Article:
My goal is to have a seamless inclusion of dependencies, but not make the user have to config a path or include the scripts themselves, for ease of use. In addition, I would like to conceal the dependencies to make marketing the framework less difficult (initially anyway).

    Right now I have the minified dependencies pasted into the source file (yuck), which is after approaching it with a document.createElement(‘script’) method. My first priority is to include RSVP.js as virtually everything will rely on Promises — however, I debate if I should first pull in RequireJS to make requests for all other dependencies, and to get the RequireJS config out of the way.

    Should I have a tightly-coupled source file containing the dependencies, where I have to past in newer releases of those dependencies???

    Should I package the dependencies and force the user to include them???

    How is this caveat typically solved?

    Any thoughts on how I can seamlessly load the dependencies and thoughts on approaches is very appreciated.

  30. […] Here are some of my sources: Build Your First JavaScript Library Building a JavaScript Library Creating your own JavaScript Library […]

  31. Mike Morris says:

    You absolutely made me think about what I was doing and how I was blurring the lines between the logic part and the visual part. Angular was too rigid and knockout could not use my lovely TypeLite generated model interfaces directly and drag and drop project management with type safe drop zones and a load of drop placement templates has no business being in the same file as the ajax wrappers.

    That is how my frameworks begin. I think it is like throwing gold in the misc. stack to not record everything you know about programming into namespaced modular frameworks for the languages you use. My classes across PHP and C# include, among hundreds of business specific classes, 2 trivial classes that save me tons of time UspsAddress and GenericDescription. My grail is db table to view with no cast or convert along the way and back. In order to get there everything I learn including the scope matters as it is just beginning to matter to me in the way you are addressing it. My js is scoped to the application first then reaches out to set my event handlers on the document since all html5 DnD events bubble. The reason I did it this way is to avoid the conflict with jq and scope my application object to something like a Bootstrap container wrapping the panel or whatever wrapper..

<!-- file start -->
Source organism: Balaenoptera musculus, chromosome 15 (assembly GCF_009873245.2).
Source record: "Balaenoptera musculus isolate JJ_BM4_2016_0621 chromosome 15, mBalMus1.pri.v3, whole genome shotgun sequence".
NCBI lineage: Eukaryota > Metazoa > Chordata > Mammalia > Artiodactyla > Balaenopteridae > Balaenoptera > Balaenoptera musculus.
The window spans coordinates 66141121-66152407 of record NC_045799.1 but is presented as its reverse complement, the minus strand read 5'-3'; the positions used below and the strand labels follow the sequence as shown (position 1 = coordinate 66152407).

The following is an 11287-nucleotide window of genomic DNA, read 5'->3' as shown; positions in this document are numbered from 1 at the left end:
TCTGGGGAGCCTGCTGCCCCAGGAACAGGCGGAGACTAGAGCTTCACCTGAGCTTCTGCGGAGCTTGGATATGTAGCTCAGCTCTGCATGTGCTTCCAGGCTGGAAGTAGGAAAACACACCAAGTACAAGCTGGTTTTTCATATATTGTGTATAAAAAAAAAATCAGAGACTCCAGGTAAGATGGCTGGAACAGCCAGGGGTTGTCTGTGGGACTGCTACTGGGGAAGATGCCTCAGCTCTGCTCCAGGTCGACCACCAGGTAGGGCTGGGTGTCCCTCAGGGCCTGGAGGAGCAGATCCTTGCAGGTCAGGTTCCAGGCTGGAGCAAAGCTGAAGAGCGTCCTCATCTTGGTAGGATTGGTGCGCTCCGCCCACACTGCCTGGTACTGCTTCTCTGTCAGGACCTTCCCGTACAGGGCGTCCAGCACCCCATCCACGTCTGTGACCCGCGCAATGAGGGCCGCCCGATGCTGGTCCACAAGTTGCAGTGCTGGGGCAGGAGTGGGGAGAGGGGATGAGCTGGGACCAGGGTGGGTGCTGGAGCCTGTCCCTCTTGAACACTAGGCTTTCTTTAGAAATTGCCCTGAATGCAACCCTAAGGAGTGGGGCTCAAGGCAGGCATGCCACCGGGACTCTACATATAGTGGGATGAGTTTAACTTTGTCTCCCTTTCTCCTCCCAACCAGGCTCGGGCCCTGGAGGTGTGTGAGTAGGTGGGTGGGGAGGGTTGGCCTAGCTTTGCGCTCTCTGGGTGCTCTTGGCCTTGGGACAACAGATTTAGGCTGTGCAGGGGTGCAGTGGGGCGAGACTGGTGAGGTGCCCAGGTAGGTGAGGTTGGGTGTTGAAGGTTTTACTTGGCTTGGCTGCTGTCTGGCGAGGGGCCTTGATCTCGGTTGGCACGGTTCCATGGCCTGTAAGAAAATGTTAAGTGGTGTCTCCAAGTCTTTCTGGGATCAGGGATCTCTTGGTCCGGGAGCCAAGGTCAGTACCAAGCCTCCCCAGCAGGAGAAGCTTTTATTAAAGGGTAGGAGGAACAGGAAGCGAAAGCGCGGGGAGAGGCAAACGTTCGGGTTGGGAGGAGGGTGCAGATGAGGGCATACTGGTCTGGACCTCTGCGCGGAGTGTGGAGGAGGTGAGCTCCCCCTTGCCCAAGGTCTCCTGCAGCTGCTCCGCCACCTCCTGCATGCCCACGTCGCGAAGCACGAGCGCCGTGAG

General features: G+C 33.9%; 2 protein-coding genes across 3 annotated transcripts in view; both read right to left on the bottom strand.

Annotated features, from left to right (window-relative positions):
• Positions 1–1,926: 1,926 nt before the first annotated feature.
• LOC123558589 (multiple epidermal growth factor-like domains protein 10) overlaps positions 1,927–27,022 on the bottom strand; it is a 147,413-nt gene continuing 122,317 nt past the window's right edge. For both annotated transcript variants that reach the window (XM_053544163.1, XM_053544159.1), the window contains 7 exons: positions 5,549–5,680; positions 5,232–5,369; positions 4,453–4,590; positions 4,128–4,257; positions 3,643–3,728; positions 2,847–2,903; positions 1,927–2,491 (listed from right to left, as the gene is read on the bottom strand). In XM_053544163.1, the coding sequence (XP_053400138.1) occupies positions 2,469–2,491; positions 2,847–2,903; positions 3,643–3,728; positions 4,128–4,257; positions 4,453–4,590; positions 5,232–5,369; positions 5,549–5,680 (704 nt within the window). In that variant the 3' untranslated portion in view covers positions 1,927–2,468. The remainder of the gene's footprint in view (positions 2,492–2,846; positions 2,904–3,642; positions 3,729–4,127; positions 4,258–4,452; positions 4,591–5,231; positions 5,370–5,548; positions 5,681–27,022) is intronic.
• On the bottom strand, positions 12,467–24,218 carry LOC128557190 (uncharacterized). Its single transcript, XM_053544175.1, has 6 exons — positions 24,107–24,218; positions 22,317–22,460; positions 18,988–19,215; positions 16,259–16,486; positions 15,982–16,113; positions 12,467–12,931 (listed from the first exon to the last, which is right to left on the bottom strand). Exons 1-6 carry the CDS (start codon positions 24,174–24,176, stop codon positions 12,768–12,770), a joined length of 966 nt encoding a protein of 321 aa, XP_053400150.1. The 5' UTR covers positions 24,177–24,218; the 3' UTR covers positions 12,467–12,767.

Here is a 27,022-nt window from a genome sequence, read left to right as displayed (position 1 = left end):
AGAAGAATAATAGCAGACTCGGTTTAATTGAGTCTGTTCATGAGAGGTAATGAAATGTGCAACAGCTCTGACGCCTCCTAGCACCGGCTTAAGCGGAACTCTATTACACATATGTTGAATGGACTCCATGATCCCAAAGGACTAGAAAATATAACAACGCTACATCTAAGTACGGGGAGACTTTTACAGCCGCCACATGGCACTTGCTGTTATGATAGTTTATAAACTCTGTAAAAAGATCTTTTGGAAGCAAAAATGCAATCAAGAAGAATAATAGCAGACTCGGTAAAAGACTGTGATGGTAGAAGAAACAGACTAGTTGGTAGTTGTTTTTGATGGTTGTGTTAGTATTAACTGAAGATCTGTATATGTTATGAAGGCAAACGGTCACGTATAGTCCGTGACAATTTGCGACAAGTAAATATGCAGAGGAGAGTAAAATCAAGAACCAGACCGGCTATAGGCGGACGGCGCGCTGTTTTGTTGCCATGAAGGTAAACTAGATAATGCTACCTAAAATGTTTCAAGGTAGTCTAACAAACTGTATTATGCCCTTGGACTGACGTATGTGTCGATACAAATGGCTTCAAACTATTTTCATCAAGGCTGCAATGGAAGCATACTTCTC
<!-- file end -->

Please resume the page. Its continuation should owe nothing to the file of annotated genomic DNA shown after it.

You definitely got my wheels turning this day!

  32. M. Paul Peloquin says:

    Thanks for the info. You are awesome. I am using javascript for a

    project. I am comfortable in objective C and swift. I was using jQuery but way to large for what I need to do. You have provided a great solution.

  33. Jhon Ronell Arana says:

    What does the e. ( this.e.) stands for?
    Sorry Noob

  34. Dark Shadow says:

    So, where did the ‘e’ come from in = ‘none’ ? I thought it was just

  35. Dark Shadow says:

    So, where did the ‘e’ come from in = ‘none’ ? I thought it was just

  36. Mark Bauermeister says:

    I know I’m somewhat late to the party, but would you know the proper way to add namespaces to your library framework?
    Basically, I’m attempting to create something like “junior.UI.rainbowBG();” or “junior.App.restart();, junior being the name of my library.

    Furthermore, how should I handle functions that don’t require a target id? A call to my restart function (I’m running the code inside a runtime environment, not just a mere browser. So that function actually restarts the application it’s called from) would currently look like this: “_(‘ ‘).restart();”. Obviously, this isn’t the most elegant looking solution.

  37. tarak M says:

    Hi mdjasper you article is superb.
    I have to create one visualization javascript file on top of d3.
    Plz be give the suggestions.

  38. HongJinBom says:

    Thank you